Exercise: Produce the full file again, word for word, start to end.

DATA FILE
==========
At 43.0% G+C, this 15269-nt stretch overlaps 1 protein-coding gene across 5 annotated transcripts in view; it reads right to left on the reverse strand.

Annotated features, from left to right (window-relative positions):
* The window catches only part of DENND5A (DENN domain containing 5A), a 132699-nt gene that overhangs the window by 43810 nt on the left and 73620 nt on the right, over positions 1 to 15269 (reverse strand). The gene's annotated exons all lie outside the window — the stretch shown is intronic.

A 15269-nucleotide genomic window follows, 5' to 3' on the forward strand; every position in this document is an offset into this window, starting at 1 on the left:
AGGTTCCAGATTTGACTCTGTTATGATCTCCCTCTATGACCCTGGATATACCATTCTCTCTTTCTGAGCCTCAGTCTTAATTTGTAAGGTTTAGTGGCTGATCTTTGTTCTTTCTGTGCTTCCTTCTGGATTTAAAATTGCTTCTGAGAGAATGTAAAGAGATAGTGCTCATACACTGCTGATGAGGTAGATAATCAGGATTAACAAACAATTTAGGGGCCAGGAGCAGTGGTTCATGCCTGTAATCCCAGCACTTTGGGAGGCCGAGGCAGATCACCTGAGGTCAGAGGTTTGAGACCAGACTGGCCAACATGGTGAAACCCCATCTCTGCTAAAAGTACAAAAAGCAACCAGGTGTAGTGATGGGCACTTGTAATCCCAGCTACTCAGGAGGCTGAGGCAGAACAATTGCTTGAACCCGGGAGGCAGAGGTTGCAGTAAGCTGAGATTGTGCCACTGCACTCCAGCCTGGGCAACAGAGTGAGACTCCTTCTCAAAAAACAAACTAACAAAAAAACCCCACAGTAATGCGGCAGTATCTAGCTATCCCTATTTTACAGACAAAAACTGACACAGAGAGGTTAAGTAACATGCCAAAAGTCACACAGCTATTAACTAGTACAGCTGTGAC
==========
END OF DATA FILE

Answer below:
At 43.0% G+C, this 15269-nt stretch overlaps 1 protein-coding gene across 5 annotated transcripts in view; it reads right to left on the reverse strand.

Annotated features, from left to right (window-relative positions):
* The window catches only part of DENND5A (DENN domain containing 5A), a 132699-nt gene that overhangs the window by 43810 nt on the left and 73620 nt on the right, over positions 1 to 15269 (reverse strand). The gene's annotated exons all lie outside the window — the stretch shown is intronic.

A 15269-nucleotide genomic window follows, 5' to 3' on the forward strand; every position in this document is an offset into this window, starting at 1 on the left:
AGGTTCCAGATTTGACTCTGTTATGATCTCCCTCTATGACCCTGGATATACCATTCTCTCTTTCTGAGCCTCAGTCTTAATTTGTAAGGTTTAGTGGCTGATCTTTGTTCTTTCTGTGCTTCCTTCTGGATTTAAAATTGCTTCTGAGAGAATGTAAAGAGATAGTGCTCATACACTGCTGATGAGGTAGATAATCAGGATTAACAAACAATTTAGGGGCCAGGAGCAGTGGTTCATGCCTGTAATCCCAGCACTTTGGGAGGCCGAGGCAGATCACCTGAGGTCAGAGGTTTGAGACCAGACTGGCCAACATGGTGAAACCCCATCTCTGCTAAAAGTACAAAAAGCAACCAGGTGTAGTGATGGGCACTTGTAATCCCAGCTACTCAGGAGGCTGAGGCAGAACAATTGCTTGAACCCGGGAGGCAGAGGTTGCAGTAAGCTGAGATTGTGCCACTGCACTCCAGCCTGGGCAACAGAGTGAGACTCCTTCTCAAAAAACAAACTAACAAAAAAACCCCACAGTAATGCGGCAGTATCTAGCTATCCCTATTTTACAGACAAAAACTGACACAGAGAGGTTAAGTAACATGCCAAAAGTCACACAGCTATTAACTAGTACAGCTGTGAC